That this House recognises that an estimated 45,000 to 150,000 children are educated at home; believes that parents should be allowed and supported to home educate; notes with concern the proposals put forward in the recent Badman Review; expresses particular concern at the lack of consultation involved in conducting the review; considers it unacceptable that local authorities are able to circumvent their responsibilities to pupils who are being home educated; accepts the need for a system of support to ensure that home educated children receive a good quality of education without creating an excessive and damaging degree of bureaucracy; and calls on the Government to strike the right balance between allowing parents the freedom to give their children the widest possible educational opportunities and ensuring that all children receive a well-rounded education.

11 comments:

Mud in the City said...

Grit for Prime Minister!!

The Green Stone Woman said...

I feel much the same as you do here in the Netherlands, but for different reasons. I'm going to vote for the Green Left Party out of strategic concerns, because everybody else is laying down on the job and are various bunches of bureaucrats and little dictators who have lost sight of serving the public. Nobody seems to listen anymore and sails a course of their own reckoning and none of us asks them to.

Firebird said...

Not totally happy with Timothy Farron's one, "striking the right balance" is a phrase I've come to distrust, but Mark Field F*ing ROCKS! :-)

Maggie May said...

I feel slightly guilty as well, as I voted the blinking government in too. Blair NOT Brown though!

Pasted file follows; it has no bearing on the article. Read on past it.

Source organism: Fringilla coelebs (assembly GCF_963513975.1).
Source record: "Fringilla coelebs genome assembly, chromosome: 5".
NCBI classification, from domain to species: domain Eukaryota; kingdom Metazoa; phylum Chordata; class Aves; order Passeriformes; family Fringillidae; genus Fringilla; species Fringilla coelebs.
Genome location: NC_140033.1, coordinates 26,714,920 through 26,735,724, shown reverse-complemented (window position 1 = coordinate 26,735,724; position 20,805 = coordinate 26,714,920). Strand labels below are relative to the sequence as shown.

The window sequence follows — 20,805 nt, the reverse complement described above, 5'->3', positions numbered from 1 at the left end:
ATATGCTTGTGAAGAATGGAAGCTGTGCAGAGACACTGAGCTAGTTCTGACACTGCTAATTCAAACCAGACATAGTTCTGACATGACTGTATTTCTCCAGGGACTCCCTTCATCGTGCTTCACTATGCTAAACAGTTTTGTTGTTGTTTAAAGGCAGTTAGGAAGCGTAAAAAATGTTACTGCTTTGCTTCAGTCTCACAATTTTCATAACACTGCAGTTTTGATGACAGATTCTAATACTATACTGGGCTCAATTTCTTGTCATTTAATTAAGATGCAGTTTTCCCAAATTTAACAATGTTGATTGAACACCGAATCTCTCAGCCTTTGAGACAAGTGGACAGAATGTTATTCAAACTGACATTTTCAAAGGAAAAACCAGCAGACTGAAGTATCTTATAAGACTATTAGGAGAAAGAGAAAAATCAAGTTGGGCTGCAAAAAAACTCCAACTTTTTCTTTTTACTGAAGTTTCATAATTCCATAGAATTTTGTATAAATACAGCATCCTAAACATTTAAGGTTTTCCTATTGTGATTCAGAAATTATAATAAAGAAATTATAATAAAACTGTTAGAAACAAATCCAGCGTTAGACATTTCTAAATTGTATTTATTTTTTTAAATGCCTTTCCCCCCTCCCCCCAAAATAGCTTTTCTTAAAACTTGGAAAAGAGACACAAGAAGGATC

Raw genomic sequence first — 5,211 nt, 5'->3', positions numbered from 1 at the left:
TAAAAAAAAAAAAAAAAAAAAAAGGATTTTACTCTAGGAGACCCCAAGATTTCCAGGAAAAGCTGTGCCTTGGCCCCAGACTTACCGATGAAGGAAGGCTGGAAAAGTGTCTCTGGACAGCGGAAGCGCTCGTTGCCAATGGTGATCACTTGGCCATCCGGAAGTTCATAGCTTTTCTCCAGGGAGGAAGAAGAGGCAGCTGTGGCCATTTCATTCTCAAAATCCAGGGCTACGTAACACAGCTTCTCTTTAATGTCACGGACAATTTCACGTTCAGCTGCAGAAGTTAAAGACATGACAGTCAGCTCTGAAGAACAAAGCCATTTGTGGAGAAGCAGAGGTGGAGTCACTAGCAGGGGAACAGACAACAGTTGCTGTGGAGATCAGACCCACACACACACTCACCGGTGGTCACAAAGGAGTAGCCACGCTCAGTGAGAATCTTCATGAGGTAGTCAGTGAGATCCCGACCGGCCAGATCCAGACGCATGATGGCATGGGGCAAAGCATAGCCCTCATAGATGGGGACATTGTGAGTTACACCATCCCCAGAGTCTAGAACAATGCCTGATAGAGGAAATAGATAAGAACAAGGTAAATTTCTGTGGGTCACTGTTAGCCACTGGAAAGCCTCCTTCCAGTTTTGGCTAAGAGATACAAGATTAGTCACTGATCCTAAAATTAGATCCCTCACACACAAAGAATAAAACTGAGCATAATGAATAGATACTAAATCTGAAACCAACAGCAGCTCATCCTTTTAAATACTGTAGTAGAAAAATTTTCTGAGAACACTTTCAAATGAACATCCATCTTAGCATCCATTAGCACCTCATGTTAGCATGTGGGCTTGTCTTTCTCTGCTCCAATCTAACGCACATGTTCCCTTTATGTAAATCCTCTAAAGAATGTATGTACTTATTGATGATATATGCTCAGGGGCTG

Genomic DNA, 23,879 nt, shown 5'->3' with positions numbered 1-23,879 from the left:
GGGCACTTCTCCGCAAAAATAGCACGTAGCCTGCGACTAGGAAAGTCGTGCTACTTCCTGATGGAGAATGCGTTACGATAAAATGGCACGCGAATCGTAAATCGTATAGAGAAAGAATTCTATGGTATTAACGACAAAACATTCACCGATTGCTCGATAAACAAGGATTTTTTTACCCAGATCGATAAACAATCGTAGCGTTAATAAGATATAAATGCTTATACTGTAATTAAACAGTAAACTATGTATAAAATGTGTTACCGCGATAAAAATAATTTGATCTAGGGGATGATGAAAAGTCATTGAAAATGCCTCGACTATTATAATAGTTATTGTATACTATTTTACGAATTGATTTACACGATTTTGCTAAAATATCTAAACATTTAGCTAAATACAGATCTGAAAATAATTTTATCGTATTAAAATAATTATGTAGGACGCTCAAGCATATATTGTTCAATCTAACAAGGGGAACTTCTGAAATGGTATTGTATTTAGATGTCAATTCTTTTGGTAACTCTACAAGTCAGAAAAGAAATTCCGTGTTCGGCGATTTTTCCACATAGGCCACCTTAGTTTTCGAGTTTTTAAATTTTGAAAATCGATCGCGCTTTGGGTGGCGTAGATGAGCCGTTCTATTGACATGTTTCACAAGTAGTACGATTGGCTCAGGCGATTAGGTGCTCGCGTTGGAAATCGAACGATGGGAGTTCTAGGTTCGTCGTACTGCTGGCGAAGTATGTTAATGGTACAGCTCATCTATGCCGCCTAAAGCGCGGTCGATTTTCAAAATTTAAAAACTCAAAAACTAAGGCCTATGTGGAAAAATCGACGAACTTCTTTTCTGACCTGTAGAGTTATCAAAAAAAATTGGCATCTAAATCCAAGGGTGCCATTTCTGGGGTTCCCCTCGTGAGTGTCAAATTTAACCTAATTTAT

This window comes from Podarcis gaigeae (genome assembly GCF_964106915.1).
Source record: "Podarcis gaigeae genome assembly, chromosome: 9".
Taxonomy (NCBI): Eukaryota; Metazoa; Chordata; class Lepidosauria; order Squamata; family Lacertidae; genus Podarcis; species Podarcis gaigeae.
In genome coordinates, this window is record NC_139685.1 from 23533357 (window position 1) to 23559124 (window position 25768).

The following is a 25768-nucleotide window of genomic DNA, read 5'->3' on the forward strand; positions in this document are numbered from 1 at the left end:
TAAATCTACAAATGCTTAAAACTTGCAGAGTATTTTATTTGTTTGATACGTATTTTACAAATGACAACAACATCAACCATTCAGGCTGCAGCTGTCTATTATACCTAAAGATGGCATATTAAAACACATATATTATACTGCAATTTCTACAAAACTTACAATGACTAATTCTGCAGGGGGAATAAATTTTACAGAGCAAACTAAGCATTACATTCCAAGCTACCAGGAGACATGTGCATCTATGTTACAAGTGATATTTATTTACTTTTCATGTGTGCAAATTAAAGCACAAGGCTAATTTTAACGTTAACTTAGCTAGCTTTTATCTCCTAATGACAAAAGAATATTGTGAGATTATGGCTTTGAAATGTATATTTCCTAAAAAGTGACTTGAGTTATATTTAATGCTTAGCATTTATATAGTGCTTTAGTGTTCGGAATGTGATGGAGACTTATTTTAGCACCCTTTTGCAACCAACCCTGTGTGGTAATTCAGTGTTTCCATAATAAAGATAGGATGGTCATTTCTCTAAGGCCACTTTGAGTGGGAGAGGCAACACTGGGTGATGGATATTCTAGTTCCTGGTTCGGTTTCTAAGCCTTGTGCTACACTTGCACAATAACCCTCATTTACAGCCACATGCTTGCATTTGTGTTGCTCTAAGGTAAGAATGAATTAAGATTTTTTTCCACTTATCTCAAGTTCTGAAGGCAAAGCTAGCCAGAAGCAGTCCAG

Never seen so much debt and bureaucracy as there is now.
All parties are much of a muchness though!

Maire said...

Me too, voted them in and was delighted, who knew it would turn into one's worst nightmare!

Just had a big row with my sister about it, seems no one except other home edders understand.

Thought Shark might like this, found by my tcchnically schooled but really home edded 17 yr old.

http://uglyoverload.blogspot.com/2008_06_01_archive.html

screamish said...

hurrah for politics!!! women bloggers need to talk about this stuff more. There seems to be an unwritten rule that we should only blog about babies or funny family anecdotes...there's a LOT to talk about...

Angela said...

I absolutely agree with Screamish. Let`s talk about politics and make loud suggestions and tell our people´s representatives (haha!)what we expect from them. Can I vote for you from Germany, Grit? The East German people forced down their bureaucratic dictatorship by marching through the streets and shouting: WE ARE THE PEOPLE!! Which is simply the truth, but hard to accept for our so-called "leaders", hey?

Casdok said...

I was also not particularly policaly minded either until i had C and learnt sometimes you can make a difference.

Grit said...

mud! you can be chancellor!

hi irene! i would love to see the green party rule in the uk. it would be chaos and fantastic fun.

i agree firebird, fallon's is weasly by comparison. i would be darn surprised if my MP signs either of them. spineless creep.

maggie may, so it was your final vote that swung it! i feel better now. i thought it was mine.

hi maire! we have just spent 30 mins looking at ugly animals. what better way to start the day!

screamish, i agree. where politics is concerned i have only ever voted green EXCEPT for the one time i voted labour. i am not letting this happen again!

you are right angela, those people in power are there by our agreement only. now i do not agree, and i'm not worried about saying so.

thank you casdok!

Jax said...

hm, the last time I read the green party's policies they scared me, they were very controlling as well. Can't actually find any mention of home education in their education policy at all, does anyone know what their stance is?

I am afraid that I am going to have to vote tory, and it is not a pleasant though.

Grit said...

jax, you are right about this, and it comes to a really sad point now in my life to agree with you.